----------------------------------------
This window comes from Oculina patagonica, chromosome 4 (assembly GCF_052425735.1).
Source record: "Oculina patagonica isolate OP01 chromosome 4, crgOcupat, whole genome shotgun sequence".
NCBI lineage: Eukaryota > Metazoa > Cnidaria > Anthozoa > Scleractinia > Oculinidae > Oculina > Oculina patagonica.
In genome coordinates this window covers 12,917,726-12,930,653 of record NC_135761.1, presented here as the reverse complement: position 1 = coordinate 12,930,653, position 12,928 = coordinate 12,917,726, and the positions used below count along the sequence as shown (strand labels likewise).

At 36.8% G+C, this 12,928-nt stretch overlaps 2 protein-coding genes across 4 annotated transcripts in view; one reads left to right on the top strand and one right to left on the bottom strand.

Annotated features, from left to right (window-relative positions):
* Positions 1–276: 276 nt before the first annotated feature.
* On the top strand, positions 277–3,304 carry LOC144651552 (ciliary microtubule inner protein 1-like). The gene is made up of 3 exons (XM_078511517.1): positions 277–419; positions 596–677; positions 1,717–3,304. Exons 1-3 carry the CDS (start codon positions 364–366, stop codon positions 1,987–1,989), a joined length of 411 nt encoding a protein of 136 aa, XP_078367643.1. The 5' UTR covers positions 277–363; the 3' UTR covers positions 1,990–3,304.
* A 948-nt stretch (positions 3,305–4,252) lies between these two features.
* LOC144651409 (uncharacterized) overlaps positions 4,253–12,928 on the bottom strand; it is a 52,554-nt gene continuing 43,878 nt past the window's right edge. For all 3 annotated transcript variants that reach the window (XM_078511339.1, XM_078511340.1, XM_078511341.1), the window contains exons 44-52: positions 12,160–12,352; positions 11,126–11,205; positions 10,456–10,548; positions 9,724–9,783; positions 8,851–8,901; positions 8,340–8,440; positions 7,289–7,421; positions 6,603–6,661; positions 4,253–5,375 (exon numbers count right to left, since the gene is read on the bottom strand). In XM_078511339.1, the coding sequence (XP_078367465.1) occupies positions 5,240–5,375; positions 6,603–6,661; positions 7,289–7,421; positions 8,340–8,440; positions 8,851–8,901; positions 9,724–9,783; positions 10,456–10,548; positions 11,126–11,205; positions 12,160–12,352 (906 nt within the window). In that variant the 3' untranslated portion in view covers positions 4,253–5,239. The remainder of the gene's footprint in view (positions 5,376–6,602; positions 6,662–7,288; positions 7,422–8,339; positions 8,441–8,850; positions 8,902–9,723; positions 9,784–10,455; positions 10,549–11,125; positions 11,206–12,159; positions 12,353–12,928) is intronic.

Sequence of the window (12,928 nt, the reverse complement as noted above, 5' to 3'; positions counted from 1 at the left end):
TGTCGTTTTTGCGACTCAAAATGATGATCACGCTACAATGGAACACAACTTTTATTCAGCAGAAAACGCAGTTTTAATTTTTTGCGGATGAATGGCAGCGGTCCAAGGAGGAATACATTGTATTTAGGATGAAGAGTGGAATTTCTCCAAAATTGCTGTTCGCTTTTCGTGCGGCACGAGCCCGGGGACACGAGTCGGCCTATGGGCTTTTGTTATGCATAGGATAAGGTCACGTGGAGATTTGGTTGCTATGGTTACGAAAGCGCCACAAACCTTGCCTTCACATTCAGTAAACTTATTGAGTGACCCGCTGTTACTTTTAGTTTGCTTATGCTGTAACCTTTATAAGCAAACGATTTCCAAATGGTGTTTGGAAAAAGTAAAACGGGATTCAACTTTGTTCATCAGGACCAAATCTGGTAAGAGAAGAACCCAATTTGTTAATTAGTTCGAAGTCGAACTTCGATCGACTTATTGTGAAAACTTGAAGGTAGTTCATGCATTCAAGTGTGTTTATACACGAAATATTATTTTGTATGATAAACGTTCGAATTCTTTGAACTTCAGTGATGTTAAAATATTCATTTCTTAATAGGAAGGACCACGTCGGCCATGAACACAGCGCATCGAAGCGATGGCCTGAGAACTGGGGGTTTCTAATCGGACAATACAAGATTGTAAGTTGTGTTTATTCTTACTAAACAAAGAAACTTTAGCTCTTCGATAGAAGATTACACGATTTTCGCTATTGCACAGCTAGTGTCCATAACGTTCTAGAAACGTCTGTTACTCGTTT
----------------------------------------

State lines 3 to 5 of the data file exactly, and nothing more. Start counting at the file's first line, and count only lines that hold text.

NCBI lineage: Eukaryota > Metazoa > Cnidaria > Anthozoa > Scleractinia > Oculinidae > Oculina > Oculina patagonica.
In genome coordinates this window covers 12,917,726-12,930,653 of record NC_135761.1, presented here as the reverse complement: position 1 = coordinate 12,930,653, position 12,928 = coordinate 12,917,726, and the positions used below count along the sequence as shown (strand labels likewise).

At 36.8% G+C, this 12,928-nt stretch overlaps 2 protein-coding genes across 4 annotated transcripts in view; one reads left to right on the top strand and one right to left on the bottom strand.